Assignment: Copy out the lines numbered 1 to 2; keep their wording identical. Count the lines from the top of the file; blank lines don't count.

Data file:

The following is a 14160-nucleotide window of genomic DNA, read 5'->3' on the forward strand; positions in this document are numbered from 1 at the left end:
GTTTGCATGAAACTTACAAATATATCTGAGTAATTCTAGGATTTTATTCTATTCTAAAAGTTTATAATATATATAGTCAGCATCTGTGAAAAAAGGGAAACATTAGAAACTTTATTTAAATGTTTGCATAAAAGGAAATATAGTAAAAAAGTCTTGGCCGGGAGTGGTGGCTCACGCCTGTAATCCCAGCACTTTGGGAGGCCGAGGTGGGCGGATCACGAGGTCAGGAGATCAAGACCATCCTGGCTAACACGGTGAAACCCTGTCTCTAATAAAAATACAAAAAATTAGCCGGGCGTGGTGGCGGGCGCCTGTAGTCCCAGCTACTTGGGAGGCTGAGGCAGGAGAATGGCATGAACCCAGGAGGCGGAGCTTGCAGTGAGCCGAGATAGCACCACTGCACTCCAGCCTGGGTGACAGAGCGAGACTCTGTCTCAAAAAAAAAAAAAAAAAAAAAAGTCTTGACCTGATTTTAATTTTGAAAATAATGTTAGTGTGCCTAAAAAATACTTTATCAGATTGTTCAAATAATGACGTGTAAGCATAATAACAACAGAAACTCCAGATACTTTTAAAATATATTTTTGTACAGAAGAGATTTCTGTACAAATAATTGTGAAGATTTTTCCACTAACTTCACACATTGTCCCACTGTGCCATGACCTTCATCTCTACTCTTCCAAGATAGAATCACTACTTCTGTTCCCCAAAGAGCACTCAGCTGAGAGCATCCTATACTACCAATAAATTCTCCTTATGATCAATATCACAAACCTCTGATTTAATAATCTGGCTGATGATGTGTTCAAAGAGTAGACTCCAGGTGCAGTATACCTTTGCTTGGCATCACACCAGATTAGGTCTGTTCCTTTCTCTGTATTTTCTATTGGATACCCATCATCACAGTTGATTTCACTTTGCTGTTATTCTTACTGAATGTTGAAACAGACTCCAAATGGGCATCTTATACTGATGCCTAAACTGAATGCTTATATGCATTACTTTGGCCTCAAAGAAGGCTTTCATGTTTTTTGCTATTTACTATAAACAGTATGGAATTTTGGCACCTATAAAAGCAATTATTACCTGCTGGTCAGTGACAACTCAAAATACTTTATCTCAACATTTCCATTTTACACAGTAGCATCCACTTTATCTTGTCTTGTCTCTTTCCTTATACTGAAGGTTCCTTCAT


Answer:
The following is a 14160-nucleotide window of genomic DNA, read 5'->3' on the forward strand; positions in this document are numbered from 1 at the left end:
GTTTGCATGAAACTTACAAATATATCTGAGTAATTCTAGGATTTTATTCTATTCTAAAAGTTTATAATATATATAGTCAGCATCTGTGAAAAAAGGGAAACATTAGAAACTTTATTTAAATGTTTGCATAAAAGGAAATATAGTAAAAAAGTCTTGGCCGGGAGTGGTGGCTCACGCCTGTAATCCCAGCACTTTGGGAGGCCGAGGTGGGCGGATCACGAGGTCAGGAGATCAAGACCATCCTGGCTAACACGGTGAAACCCTGTCTCTAATAAAAATACAAAAAATTAGCCGGGCGTGGTGGCGGGCGCCTGTAGTCCCAGCTACTTGGGAGGCTGAGGCAGGAGAATGGCATGAACCCAGGAGGCGGAGCTTGCAGTGAGCCGAGATAGCACCACTGCACTCCAGCCTGGGTGACAGAGCGAGACTCTGTCTCAAAAAAAAAAAAAAAAAAAAAAGTCTTGACCTGATTTTAATTTTGAAAATAATGTTAGTGTGCCTAAAAAATACTTTATCAGATTGTTCAAATAATGACGTGTAAGCATAATAACAACAGAAACTCCAGATACTTTTAAAATATATTTTTGTACAGAAGAGATTTCTGTACAAATAATTGTGAAGATTTTTCCACTAACTTCACACATTGTCCCACTGTGCCATGACCTTCATCTCTACTCTTCCAAGATAGAATCACTACTTCTGTTCCCCAAAGAGCACTCAGCTGAGAGCATCCTATACTACCAATAAATTCTCCTTATGATCAATATCACAAACCTCTGATTTAATAATCTGGCTGATGATGTGTTCAAAGAGTAGACTCCAGGTGCAGTATACCTTTGCTTGGCATCACACCAGATTAGGTCTGTTCCTTTCTCTGTATTTTCTATTGGATACCCATCATCACAGTTGATTTCACTTTGCTGTTATTCTTACTGAATGTTGAAACAGACTCCAAATGGGCATCTTATACTGATGCCTAAACTGAATGCTTATATGCATTACTTTGGCCTCAAAGAAGGCTTTCATGTTTTTTGCTATTTACTATAAACAGTATGGAATTTTGGCACCTATAAAAGCAATTATTACCTGCTGGTCAGTGACAACTCAAAATACTTTATCTCAACATTTCCATTTTACACAGTAGCATCCACTTTATCTTGTCTTGTCTCTTTCCTTATACTGAAGGTTCCTTCAT